- Is there enough evidence to regularly apply bone screws for intermaxillary fixation in mandibular fractures?
- Journal of Oral and Maxillofacial Surgery
- Volume | Issue number
- 73 | 10
- Pages (from-to)
- Document type
- Faculty of Dentistry (ACTA)
Intermaxillary fixation (IMF) is traditionally achieved with arch bars; however, this method has several well-known disadvantages and other techniques, such as bone screws, are available. This study evaluated current evidence regarding these IMF screws (IMFSs) for mandibular trauma and to assess whether this allows a change of treatment protocol for IMF.
Materials and Methods
A systematic electronic literature search was conducted in the PubMed, Embase, and Cochrane databases. Titles and abstracts retrieved from the search were screened and evaluated for inclusion and exclusion criteria. The full text of all relevant articles was read and citation lists were checked for any missing references. All randomized controlled trials (RCTs) were subjected to a quality assessment. Included articles were checked for outcome measurements concerning occlusion, operative time, oral hygiene, root trauma, wire-stick injuries, and mucosa overgrowth.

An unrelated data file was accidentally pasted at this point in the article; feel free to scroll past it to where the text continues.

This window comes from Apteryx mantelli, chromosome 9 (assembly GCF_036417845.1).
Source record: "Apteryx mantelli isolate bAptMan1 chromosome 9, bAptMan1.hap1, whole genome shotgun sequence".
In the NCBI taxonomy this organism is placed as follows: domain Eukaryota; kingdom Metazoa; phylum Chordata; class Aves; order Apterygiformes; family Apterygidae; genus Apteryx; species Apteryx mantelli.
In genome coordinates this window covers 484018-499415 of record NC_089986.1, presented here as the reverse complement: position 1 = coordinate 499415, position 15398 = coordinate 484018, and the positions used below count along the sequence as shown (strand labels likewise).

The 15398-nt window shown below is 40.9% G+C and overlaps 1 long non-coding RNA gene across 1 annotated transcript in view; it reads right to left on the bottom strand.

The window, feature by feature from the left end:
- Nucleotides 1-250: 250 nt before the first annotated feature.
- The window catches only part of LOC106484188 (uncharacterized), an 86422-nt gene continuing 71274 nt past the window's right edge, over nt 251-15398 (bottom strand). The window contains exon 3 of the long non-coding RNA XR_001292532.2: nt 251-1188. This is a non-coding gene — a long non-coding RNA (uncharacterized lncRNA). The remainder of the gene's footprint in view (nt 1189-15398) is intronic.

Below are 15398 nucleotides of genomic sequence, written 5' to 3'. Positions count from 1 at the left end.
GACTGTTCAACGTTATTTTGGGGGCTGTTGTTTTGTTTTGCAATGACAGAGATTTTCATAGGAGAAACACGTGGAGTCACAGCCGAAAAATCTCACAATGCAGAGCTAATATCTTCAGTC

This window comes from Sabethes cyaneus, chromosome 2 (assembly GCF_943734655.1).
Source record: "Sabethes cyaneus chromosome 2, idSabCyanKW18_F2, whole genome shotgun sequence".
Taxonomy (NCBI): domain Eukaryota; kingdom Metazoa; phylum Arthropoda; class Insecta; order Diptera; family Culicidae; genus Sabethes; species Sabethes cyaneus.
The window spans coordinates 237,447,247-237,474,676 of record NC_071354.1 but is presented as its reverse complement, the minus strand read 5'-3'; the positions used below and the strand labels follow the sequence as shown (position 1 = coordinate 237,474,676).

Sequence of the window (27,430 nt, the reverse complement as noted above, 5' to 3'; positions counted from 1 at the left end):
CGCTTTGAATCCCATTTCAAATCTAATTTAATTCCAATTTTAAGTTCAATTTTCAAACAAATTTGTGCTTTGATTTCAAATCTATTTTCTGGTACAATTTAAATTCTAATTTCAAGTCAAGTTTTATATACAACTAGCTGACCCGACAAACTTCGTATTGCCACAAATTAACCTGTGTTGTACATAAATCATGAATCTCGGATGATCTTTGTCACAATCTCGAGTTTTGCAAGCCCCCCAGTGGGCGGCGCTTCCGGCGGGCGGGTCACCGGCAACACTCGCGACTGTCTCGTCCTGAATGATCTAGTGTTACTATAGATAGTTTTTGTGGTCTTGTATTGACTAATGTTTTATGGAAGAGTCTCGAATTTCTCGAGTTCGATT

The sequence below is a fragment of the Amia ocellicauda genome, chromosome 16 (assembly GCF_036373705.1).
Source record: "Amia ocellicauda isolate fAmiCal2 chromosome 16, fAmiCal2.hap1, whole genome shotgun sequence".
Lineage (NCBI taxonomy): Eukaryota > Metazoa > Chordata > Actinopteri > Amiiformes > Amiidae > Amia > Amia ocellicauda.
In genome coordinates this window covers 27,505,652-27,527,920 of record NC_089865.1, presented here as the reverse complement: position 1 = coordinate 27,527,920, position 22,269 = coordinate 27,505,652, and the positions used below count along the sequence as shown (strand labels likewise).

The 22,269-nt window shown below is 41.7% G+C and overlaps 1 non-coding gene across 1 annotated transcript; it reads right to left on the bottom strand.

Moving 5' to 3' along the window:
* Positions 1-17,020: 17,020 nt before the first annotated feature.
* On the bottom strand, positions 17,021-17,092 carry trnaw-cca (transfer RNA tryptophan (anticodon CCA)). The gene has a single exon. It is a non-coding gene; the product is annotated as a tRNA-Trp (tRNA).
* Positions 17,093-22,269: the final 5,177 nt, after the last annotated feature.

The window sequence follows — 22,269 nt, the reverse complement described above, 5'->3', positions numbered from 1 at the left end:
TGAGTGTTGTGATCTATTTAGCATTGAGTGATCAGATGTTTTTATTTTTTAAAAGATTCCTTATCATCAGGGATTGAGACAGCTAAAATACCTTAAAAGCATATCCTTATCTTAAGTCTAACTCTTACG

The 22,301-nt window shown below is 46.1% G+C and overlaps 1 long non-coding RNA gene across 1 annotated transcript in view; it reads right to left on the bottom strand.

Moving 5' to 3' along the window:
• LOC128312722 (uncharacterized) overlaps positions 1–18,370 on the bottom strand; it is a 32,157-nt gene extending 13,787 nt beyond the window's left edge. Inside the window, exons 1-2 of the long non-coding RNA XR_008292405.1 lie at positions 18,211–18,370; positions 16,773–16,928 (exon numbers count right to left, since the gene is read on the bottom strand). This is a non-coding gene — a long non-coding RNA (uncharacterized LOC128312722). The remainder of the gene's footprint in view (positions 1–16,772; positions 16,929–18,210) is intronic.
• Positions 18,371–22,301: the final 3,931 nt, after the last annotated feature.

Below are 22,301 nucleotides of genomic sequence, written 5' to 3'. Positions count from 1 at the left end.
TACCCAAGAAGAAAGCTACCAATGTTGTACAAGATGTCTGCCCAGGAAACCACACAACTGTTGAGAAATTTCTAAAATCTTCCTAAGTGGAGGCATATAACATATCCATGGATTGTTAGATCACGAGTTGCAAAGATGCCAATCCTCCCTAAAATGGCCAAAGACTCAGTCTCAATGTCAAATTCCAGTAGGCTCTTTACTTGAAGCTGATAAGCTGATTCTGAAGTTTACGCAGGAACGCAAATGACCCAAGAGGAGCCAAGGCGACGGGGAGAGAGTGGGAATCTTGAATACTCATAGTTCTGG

Twenty-two articles (17 case series, 4 RCTs, and 1 cohort study) were included. None of the RCTs scored high methodologic results in the quality assessment. The results suggest IMFSs have similar malocclusion rates as arch bars, fewer wire-stick injuries, improved oral hygiene, and shorter operative time. Root damage is less likely to occur with self-drilling screws and seldom requires treatment.
Although the methodologic quality of the included studies is poor, self-drilling IMFSs are recommended for temporary per-operative IMF of noncomminuted mandibular fractures. More high-quality studies are required to allow an evidence-based change of protocol.
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